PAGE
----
Study of nursing home workers links injury to greater risk of job loss
A study of nursing home employees finds that within six months of being injured, workers are more likely to lose their positions.
Compared to colleagues reporting no injuries, workers who were hurt were more than twice as likely to be fired in the next six months.
“The results demonstrate higher risk of being fired, but we don’t have data to say why exactly workers are being fired. We can only say that their risks are higher,” said lead author Cassandra Okechukwu of the Harvard T. H. Chan School of Public Health in Boston.
Workers who had been injured multiple times were twice as likely to quit their jobs in the next six months as colleagues with no injuries, the study found.
In general, workers are most likely to be injured during the first few months in a new work environment, the study team notes in Occupational and Environmental Medicine. So this job turnover increases the chances an injured worker will be injured again in a new workplace.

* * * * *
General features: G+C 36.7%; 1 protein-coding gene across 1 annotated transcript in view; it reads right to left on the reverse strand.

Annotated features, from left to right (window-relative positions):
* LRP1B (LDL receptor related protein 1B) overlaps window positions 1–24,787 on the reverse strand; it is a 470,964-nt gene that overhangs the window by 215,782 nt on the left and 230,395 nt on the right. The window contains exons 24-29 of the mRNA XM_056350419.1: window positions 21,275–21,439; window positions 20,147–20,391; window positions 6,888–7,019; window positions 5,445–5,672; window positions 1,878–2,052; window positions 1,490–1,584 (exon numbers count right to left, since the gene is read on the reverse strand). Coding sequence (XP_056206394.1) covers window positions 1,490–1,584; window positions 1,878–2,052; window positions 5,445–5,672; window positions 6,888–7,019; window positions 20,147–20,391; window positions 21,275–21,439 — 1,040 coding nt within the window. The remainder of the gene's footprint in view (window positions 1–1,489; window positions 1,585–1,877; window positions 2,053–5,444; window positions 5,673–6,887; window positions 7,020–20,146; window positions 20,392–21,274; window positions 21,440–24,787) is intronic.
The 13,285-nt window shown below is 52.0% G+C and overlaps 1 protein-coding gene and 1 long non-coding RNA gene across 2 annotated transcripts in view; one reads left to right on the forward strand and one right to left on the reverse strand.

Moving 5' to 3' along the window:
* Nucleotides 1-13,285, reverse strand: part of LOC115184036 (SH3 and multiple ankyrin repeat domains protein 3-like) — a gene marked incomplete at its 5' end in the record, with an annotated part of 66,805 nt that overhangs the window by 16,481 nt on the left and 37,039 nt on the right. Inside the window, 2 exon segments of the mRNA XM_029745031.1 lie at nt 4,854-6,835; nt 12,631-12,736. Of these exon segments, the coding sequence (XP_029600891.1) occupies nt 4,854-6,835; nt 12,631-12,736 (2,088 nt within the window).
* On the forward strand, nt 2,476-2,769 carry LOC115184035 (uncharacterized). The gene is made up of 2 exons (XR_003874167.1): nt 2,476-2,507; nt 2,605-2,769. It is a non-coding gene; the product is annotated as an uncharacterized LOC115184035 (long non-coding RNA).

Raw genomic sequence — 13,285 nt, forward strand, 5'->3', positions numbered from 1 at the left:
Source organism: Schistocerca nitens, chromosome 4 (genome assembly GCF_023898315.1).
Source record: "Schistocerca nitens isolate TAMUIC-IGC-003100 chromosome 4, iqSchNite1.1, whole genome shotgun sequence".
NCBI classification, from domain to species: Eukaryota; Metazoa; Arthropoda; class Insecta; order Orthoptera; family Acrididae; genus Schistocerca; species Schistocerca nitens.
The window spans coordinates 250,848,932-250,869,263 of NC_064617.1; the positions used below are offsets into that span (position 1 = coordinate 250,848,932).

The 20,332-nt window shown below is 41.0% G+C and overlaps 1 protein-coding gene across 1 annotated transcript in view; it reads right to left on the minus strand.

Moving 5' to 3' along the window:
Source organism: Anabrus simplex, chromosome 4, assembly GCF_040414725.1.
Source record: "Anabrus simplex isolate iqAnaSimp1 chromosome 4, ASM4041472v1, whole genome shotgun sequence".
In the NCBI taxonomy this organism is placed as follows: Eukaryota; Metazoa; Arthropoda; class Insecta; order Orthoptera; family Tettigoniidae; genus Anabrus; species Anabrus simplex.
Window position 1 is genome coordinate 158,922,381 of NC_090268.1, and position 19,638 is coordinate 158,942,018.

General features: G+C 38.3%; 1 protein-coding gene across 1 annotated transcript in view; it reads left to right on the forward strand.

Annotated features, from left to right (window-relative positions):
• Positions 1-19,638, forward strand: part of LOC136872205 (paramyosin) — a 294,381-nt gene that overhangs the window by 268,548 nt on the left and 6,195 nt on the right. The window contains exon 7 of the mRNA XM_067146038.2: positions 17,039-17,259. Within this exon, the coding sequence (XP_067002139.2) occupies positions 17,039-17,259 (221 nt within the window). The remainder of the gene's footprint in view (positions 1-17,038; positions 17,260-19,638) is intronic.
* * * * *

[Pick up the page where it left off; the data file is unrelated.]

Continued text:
The results indicate that federal and state-level regulations, which are supposed to protect workers from being fired after injuries and to give workers compensation and sufficient time to recover from an injury, may not always be followed.
The researchers used data from a study done by the Work, Family and Health Network involving direct care workers from 30 nursing homes across New England. Its original goal was to examine workplace policies meant to improve workers’ health, safety and well-being, Okechukwu noted in an email.
Peter Smith, a researcher at the Institute for Work and Health at the University of Toronto, said it is significant that the study looked at mostly female workers.
“The previous research does suggest that the impact of a work injury on job loss might be more pronounced for women than it is for men,” Smith said.